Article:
This week at the movies, we’ve got furious fowl (The Angry Birds Movie, featuring voice performances by Jason Sudeikis and Josh Gad), a neighborhood feud (Neighbors 2: Sorority Rising, starring Seth Rogen and Rose Byrne), and mismatched detectives (The Nice Guys, starring Russell Crowe and Ryan Gosling). What do the critics have to say?
First the good news: at press time, The Angry Birds Movie is the best-reviewed video game film adaptation of all time. The bad news is that it’s still Rotten on the Tomatometer. It’s the story of Red (voiced by Jason Sudeikis), an oft-enraged bird who fears that a group of pigs want to invade his avian paradise. Critics say The Angry Birds Movie has a colorful look and a few decent gags, but it wastes a stellar voice cast on a script filled with lowbrow humor and mixed messages.
Seth Rogen and Rose Byrne squared off against an obnoxious fraternity in 2014’s Neighbors, and the result was a Certified Fresh hit comedy. This time around, Mac (Rogen) and Kelly (Byrne) face a similar predicament when a sorority led by party girl Shelby (Chloë Grace Moretz) moves in next door, so they reunite with frat boy Teddy (Zac Efron) to fight fire with fire. Critics say Neighbors 2: Sorority Rising manages to squeeze enough fresh laughs out of its recycled premise to make it worth a watch, even if it doesn’t feel like a particularly necessary sequel.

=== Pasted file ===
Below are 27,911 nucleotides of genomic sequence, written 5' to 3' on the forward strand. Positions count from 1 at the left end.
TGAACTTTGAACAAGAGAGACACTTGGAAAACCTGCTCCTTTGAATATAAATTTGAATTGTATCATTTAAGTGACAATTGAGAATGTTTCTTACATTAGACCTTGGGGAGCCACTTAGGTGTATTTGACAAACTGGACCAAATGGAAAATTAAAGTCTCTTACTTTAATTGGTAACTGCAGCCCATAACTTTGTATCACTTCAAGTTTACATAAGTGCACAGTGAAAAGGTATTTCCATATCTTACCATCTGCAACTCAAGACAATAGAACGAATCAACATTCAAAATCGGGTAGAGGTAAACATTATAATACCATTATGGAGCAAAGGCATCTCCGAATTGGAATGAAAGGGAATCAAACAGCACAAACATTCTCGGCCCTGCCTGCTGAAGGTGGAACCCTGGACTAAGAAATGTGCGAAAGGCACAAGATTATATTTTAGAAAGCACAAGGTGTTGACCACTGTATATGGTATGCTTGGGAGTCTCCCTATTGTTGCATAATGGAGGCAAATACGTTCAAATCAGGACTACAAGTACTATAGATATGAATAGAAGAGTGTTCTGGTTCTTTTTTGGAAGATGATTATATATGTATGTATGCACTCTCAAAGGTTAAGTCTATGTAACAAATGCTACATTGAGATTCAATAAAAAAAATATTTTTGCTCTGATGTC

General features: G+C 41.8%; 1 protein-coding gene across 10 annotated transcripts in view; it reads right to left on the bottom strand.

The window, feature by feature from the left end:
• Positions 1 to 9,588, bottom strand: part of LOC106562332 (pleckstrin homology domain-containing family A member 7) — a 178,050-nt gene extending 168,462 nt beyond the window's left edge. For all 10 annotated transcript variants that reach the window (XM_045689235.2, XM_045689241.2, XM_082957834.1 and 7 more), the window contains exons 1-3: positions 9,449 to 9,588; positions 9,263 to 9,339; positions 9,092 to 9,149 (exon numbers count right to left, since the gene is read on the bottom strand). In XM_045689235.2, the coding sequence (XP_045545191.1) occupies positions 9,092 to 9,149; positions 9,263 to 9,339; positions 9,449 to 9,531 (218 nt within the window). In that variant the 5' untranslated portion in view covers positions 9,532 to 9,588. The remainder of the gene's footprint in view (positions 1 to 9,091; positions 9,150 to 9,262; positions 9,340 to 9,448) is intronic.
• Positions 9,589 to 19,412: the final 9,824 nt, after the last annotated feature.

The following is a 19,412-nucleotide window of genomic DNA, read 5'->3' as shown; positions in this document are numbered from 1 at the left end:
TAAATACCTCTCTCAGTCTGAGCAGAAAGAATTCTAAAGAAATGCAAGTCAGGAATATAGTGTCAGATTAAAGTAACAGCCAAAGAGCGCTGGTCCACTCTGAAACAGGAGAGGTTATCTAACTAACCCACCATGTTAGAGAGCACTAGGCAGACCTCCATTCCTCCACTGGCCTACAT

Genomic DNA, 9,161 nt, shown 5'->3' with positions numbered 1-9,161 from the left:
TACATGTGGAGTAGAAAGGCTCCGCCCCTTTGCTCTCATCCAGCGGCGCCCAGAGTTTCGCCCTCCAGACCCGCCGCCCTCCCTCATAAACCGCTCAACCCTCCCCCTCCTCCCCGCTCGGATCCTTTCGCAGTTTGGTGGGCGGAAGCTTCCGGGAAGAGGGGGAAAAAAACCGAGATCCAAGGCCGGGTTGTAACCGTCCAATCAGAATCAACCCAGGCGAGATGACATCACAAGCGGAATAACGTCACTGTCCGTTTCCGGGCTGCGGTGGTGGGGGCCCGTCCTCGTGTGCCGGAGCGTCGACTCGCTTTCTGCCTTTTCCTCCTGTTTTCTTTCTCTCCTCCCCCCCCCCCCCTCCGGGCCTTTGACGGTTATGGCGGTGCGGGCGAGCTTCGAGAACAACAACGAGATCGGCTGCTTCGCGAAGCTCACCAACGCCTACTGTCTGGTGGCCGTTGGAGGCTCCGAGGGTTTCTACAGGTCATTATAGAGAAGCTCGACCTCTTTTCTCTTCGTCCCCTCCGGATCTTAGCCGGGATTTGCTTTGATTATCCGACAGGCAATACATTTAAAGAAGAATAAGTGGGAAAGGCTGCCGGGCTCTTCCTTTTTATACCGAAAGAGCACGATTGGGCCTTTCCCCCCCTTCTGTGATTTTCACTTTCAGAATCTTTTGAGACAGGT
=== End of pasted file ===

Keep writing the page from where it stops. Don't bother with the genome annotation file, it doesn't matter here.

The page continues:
Shane Black may not have invented the odd couple action/comedy, but he’s one of its greatest purveyors – he wrote the script for Lethal Weapon and directed Kiss Kiss, Bang Bang. Now he’s back with The Nice Guys, and critics say this wild and woolly comedy – about a private eye who teams up with an enforcer to find a missing woman – boasts terrific comic chemistry between Russell Crowe and Ryan Gosling, along with a surfeit of groovy 1970s style.
Maria Bamford‘s Lady Dynamite is a vibrant, subversive, sweet, meta-fictional ride – but also a courageous, boundary-busting and ultimately deep portrayal of a troubled psyche.
A thrilling celebration of the bizarre, Preacher boasts enough gore, glee, and guile to make this visually stunning adaption a must-see for fans of the comic and newcomers alike.
Chelsea comes up short in its attempts to innovate the conventional talk show format — and even worse, it frequently fails to be smart or funny.
Also Opening This Week In Limited Release